Also known as tocopherol. Sometimes referred to as potent fat-soluble antioxidant.
This is a bit of a strange one; its function is not really known. It prevents sterility in rats, but no related disease has been found in humans. However, it has some other uses. It is a good antioxidant, preventing rancidification of cells, and attack by free-radicals, although when used as a food additive, it, like vitamin C is very sensitive to processing and deep freezing. It tends to be used as a short term antioxidant against rapid food degradation. Vitamin E also has some anti-cancer properties, and can protect against some cancer treatments such as radiotherapy and chemotherapy. Its effectiveness is greatly increased when taken in combination with selenium. Recently it has been found that vitamin E may be connected with the functioning some hormones. At very high concentrations (over 800mg per day) vitamin E can operate as an anticoagulant by inhibiting the aggregation of blood platelets. However, there is no known case of an overdose causing harm.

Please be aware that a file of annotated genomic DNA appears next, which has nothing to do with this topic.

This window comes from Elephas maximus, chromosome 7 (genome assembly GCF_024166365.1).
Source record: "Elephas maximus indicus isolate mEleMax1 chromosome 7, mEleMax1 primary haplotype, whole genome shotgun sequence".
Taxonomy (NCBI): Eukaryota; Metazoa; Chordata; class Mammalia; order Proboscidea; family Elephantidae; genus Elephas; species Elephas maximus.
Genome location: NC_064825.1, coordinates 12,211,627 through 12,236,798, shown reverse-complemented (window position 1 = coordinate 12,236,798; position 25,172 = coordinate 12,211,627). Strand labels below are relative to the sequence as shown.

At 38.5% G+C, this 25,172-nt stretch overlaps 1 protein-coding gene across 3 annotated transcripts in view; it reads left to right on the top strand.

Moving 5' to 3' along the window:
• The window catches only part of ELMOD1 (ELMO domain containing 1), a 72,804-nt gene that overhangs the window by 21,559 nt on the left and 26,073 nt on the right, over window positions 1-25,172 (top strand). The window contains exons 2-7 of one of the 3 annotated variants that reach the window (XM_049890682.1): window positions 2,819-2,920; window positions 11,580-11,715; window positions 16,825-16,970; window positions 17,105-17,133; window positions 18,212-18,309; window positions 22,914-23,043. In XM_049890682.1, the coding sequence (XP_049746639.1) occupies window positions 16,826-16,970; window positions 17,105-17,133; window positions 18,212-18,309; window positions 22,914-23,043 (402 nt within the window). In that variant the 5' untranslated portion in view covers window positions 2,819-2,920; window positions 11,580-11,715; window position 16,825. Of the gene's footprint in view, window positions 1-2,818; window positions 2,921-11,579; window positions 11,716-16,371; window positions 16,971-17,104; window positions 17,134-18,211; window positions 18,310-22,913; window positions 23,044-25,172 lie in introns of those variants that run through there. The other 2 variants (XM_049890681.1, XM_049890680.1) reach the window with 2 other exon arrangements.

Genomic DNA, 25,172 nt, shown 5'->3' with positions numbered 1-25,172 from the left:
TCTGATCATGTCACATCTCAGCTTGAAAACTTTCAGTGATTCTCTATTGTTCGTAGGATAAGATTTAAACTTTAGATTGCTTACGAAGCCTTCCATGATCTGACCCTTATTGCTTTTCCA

Unlike vitamin D, vitamin E cannot be synthesized by the human body, and so we are entirely dependant on foodstuffs in order to meet our requirements. It is widely available in fresh vegetable and eggs, but especially in broccoli, red cabbage, nuts, vegetable oils and whole wheat.
Vitamin E is widely available, and can be stored by the body, so supplements, are not usually needed. The RDA is 10mg.